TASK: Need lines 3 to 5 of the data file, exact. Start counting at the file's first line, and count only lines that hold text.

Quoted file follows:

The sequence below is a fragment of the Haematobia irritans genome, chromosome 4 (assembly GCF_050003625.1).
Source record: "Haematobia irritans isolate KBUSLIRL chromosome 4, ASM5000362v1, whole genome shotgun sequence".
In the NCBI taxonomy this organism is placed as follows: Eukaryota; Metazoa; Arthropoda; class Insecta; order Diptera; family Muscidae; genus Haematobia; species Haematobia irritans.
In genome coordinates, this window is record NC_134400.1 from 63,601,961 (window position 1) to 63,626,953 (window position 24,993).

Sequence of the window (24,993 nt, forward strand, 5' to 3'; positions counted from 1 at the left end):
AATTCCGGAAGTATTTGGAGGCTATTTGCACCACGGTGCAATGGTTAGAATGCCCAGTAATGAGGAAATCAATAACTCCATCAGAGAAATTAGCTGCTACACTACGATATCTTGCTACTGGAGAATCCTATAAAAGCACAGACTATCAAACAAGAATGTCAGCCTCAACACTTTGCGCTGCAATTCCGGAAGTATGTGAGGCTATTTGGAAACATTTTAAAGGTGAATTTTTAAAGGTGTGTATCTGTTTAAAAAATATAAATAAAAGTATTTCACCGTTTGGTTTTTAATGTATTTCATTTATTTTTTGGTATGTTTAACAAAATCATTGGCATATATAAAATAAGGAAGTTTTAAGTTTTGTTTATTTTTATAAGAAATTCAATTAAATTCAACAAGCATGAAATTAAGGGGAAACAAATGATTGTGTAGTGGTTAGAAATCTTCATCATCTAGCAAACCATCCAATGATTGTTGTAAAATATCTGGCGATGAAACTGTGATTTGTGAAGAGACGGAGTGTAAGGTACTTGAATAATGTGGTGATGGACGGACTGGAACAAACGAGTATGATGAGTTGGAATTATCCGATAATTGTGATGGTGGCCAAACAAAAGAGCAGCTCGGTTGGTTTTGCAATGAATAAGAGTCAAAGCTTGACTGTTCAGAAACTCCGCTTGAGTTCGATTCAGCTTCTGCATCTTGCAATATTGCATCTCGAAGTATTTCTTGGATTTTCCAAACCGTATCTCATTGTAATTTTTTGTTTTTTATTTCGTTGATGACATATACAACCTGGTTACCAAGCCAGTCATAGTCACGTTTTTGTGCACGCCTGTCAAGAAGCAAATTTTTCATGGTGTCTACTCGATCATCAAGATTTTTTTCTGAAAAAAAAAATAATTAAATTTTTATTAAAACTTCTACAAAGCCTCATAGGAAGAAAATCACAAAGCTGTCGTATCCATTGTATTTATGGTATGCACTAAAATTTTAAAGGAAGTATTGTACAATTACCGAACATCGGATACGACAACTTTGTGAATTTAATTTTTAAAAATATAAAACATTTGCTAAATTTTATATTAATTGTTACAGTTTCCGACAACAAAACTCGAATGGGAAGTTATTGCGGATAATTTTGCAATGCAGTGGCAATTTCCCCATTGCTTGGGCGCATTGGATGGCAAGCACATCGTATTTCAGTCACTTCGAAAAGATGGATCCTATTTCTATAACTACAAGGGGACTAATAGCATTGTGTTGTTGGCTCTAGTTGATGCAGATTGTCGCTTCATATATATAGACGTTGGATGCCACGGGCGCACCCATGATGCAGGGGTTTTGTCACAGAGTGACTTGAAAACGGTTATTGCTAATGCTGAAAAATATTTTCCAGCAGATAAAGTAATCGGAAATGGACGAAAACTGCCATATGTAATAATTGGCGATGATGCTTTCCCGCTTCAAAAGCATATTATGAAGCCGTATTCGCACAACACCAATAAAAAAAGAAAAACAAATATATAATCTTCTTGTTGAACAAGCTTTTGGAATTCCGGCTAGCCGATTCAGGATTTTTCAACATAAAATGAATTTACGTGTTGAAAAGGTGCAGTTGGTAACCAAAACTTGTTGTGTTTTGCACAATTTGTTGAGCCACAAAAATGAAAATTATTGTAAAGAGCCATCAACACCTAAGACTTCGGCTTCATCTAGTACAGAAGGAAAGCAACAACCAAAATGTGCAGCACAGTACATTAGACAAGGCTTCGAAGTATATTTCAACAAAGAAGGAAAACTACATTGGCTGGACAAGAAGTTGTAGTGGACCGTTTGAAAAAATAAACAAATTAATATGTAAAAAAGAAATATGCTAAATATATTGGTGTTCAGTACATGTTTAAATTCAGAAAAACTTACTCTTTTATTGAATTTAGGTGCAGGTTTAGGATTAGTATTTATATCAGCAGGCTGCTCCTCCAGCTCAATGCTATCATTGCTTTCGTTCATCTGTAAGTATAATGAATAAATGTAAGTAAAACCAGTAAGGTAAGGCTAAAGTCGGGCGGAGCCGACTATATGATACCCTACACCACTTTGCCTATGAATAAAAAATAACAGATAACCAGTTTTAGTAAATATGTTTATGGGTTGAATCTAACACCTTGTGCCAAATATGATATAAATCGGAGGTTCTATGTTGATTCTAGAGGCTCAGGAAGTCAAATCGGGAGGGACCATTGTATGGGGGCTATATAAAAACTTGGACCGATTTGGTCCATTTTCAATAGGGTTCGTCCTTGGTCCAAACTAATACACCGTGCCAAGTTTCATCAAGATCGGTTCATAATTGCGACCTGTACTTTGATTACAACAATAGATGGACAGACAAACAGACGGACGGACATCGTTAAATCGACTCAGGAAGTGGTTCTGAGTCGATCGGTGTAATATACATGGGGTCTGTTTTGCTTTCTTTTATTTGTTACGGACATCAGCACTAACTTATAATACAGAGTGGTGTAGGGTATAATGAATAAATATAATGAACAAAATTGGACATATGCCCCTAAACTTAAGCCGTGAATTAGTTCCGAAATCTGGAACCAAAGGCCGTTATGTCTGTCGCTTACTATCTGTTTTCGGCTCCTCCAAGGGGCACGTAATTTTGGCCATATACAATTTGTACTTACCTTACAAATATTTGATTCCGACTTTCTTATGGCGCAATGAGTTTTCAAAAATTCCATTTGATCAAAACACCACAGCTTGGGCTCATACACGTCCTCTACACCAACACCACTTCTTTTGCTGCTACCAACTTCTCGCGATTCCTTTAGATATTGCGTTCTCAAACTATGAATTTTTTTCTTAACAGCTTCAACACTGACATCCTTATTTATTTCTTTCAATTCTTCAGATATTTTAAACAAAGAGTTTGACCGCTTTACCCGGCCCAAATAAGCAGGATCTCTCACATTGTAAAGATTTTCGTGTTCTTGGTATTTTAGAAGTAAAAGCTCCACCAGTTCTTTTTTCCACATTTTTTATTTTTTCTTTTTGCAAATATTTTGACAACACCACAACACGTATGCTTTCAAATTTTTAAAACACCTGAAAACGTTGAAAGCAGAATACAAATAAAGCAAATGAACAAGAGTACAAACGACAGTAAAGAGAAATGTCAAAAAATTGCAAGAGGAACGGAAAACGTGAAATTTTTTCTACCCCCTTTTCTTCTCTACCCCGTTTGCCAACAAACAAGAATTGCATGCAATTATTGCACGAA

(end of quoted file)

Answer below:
In the NCBI taxonomy this organism is placed as follows: Eukaryota; Metazoa; Arthropoda; class Insecta; order Diptera; family Muscidae; genus Haematobia; species Haematobia irritans.
In genome coordinates, this window is record NC_134400.1 from 63,601,961 (window position 1) to 63,626,953 (window position 24,993).

Sequence of the window (24,993 nt, forward strand, 5' to 3'; positions counted from 1 at the left end):